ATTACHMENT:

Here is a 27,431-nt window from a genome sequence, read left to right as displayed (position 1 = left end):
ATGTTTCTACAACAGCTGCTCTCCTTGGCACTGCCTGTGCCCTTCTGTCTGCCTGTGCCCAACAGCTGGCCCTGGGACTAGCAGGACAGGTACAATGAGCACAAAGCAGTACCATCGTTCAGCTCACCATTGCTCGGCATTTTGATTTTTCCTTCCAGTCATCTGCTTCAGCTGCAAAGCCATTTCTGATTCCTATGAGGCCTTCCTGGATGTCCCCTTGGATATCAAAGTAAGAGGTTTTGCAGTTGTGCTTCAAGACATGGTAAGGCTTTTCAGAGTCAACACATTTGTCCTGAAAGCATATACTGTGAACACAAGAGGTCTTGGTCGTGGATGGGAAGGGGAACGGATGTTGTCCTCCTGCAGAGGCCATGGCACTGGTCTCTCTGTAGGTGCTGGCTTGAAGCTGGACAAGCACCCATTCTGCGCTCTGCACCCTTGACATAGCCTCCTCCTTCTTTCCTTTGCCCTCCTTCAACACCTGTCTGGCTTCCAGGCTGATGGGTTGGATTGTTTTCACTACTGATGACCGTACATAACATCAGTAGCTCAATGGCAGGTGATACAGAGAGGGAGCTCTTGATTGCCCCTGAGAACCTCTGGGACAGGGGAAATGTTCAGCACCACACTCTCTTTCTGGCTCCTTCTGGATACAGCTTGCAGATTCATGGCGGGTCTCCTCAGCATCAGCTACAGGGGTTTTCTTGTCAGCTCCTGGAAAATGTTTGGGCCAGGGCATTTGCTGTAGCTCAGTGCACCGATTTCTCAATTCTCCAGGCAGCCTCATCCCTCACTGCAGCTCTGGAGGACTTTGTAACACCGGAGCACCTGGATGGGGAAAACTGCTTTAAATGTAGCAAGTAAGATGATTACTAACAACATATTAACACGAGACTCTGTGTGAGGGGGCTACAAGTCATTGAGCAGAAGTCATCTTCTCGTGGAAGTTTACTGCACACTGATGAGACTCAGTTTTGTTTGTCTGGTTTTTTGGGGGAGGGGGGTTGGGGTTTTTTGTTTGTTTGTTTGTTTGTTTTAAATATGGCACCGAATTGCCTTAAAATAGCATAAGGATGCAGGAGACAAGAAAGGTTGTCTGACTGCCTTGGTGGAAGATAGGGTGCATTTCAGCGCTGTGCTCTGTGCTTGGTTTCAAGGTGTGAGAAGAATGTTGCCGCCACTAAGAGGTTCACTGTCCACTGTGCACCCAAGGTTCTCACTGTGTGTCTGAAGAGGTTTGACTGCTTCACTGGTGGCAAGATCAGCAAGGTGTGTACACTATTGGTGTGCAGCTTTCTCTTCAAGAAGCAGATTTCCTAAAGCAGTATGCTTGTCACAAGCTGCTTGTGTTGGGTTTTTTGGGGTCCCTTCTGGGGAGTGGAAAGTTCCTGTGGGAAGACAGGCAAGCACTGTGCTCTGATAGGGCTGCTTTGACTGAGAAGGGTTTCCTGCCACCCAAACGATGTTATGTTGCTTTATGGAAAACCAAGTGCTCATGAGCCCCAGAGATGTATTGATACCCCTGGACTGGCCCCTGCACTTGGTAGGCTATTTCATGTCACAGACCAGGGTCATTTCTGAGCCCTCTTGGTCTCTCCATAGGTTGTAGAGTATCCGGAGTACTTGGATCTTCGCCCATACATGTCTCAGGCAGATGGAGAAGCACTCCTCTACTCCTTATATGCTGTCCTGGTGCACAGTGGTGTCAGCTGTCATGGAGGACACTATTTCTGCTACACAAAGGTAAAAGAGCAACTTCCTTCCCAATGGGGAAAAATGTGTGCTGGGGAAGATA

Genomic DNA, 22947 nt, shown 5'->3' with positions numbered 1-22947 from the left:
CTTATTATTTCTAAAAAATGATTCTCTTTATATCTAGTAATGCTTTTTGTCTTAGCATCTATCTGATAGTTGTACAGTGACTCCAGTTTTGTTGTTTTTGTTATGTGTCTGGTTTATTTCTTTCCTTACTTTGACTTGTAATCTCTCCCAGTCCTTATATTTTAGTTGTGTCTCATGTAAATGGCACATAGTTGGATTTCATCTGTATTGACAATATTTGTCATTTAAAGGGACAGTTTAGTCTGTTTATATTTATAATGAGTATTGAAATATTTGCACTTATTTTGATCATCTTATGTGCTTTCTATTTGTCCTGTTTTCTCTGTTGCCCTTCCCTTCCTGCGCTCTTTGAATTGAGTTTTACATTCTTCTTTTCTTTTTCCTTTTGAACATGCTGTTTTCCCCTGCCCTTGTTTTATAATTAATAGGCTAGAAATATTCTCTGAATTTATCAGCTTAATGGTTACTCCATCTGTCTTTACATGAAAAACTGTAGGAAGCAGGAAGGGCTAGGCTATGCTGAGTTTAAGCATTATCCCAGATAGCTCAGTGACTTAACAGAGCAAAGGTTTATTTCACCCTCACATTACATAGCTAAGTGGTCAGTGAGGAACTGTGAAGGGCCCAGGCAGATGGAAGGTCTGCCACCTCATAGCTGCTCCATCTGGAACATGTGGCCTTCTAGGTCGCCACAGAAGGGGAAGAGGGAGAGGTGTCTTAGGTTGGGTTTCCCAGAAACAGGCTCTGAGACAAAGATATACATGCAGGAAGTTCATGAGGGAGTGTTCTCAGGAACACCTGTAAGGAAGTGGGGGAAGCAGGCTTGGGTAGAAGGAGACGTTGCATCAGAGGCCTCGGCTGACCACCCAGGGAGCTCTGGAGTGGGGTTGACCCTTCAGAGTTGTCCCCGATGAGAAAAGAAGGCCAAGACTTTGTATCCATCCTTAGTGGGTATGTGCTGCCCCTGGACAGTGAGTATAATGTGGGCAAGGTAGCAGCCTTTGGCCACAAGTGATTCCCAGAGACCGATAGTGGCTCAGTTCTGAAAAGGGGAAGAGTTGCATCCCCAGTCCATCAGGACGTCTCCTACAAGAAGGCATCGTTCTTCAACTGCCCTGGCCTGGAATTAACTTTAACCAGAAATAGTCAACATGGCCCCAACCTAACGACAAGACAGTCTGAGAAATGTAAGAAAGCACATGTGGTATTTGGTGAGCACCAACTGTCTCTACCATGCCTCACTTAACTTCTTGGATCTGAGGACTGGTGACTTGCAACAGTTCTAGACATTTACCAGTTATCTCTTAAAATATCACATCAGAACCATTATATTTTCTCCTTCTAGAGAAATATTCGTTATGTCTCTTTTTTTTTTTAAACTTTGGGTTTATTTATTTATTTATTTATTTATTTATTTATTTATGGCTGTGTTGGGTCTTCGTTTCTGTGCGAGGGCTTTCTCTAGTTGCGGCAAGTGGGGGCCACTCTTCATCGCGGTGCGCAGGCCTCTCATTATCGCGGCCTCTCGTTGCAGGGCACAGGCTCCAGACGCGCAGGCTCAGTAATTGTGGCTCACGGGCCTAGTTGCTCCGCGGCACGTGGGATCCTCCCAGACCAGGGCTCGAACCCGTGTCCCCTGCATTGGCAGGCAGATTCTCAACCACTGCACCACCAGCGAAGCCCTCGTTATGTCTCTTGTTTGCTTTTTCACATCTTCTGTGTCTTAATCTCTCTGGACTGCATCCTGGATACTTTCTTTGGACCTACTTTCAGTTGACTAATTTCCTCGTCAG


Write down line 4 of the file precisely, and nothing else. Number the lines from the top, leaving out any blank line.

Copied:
CTTATTATTTCTAAAAAATGATTCTCTTTATATCTAGTAATGCTTTTTGTCTTAGCATCTATCTGATAGTTGTACAGTGACTCCAGTTTTGTTGTTTTTGTTATGTGTCTGGTTTATTTCTTTCCTTACTTTGACTTGTAATCTCTCCCAGTCCTTATATTTTAGTTGTGTCTCATGTAAATGGCACATAGTTGGATTTCATCTGTATTGACAATATTTGTCATTTAAAGGGACAGTTTAGTCTGTTTATATTTATAATGAGTATTGAAATATTTGCACTTATTTTGATCATCTTATGTGCTTTCTATTTGTCCTGTTTTCTCTGTTGCCCTTCCCTTCCTGCGCTCTTTGAATTGAGTTTTACATTCTTCTTTTCTTTTTCCTTTTGAACATGCTGTTTTCCCCTGCCCTTGTTTTATAATTAATAGGCTAGAAATATTCTCTGAATTTATCAGCTTAATGGTTACTCCATCTGTCTTTACATGAAAAACTGTAGGAAGCAGGAAGGGCTAGGCTATGCTGAGTTTAAGCATTATCCCAGATAGCTCAGTGACTTAACAGAGCAAAGGTTTATTTCACCCTCACATTACATAGCTAAGTGGTCAGTGAGGAACTGTGAAGGGCCCAGGCAGATGGAAGGTCTGCCACCTCATAGCTGCTCCATCTGGAACATGTGGCCTTCTAGGTCGCCACAGAAGGGGAAGAGGGAGAGGTGTCTTAGGTTGGGTTTCCCAGAAACAGGCTCTGAGACAAAGATATACATGCAGGAAGTTCATGAGGGAGTGTTCTCAGGAACACCTGTAAGGAAGTGGGGGAAGCAGGCTTGGGTAGAAGGAGACGTTGCATCAGAGGCCTCGGCTGACCACCCAGGGAGCTCTGGAGTGGGGTTGACCCTTCAGAGTTGTCCCCGATGAGAAAAGAAGGCCAAGACTTTGTATCCATCCTTAGTGGGTATGTGCTGCCCCTGGACAGTGAGTATAATGTGGGCAAGGTAGCAGCCTTTGGCCACAAGTGATTCCCAGAGACCGATAGTGGCTCAGTTCTGAAAAGGGGAAGAGTTGCATCCCCAGTCCATCAGGACGTCTCCTACAAGAAGGCATCGTTCTTCAACTGCCCTGGCCTGGAATTAACTTTAACCAGAAATAGTCAACATGGCCCCAACCTAACGACAAGACAGTCTGAGAAATGTAAGAAAGCACATGTGGTATTTGGTGAGCACCAACTGTCTCTACCATGCCTCACTTAACTTCTTGGATCTGAGGACTGGTGACTTGCAACAGTTCTAGACATTTACCAGTTATCTCTTAAAATATCACATCAGAACCATTATATTTTCTCCTTCTAGAGAAATATTCGTTATGTCTCTTTTTTTTTTTAAACTTTGGGTTTATTTATTTATTTATTTATTTATTTATTTATTTATGGCTGTGTTGGGTCTTCGTTTCTGTGCGAGGGCTTTCTCTAGTTGCGGCAAGTGGGGGCCACTCTTCATCGCGGTGCGCAGGCCTCTCATTATCGCGGCCTCTCGTTGCAGGGCACAGGCTCCAGACGCGCAGGCTCAGTAATTGTGGCTCACGGGCCTAGTTGCTCCGCGGCACGTGGGATCCTCCCAGACCAGGGCTCGAACCCGTGTCCCCTGCATTGGCAGGCAGATTCTCAACCACTGCACCACCAGCGAAGCCCTCGTTATGTCTCTTGTTTGCTTTTTCACATCTTCTGTGTCTTAATCTCTCTGGACTGCATCCTGGATACTTTCTTTGGACCTACTTTCAGTTGACTAATTTCCTCGTCAG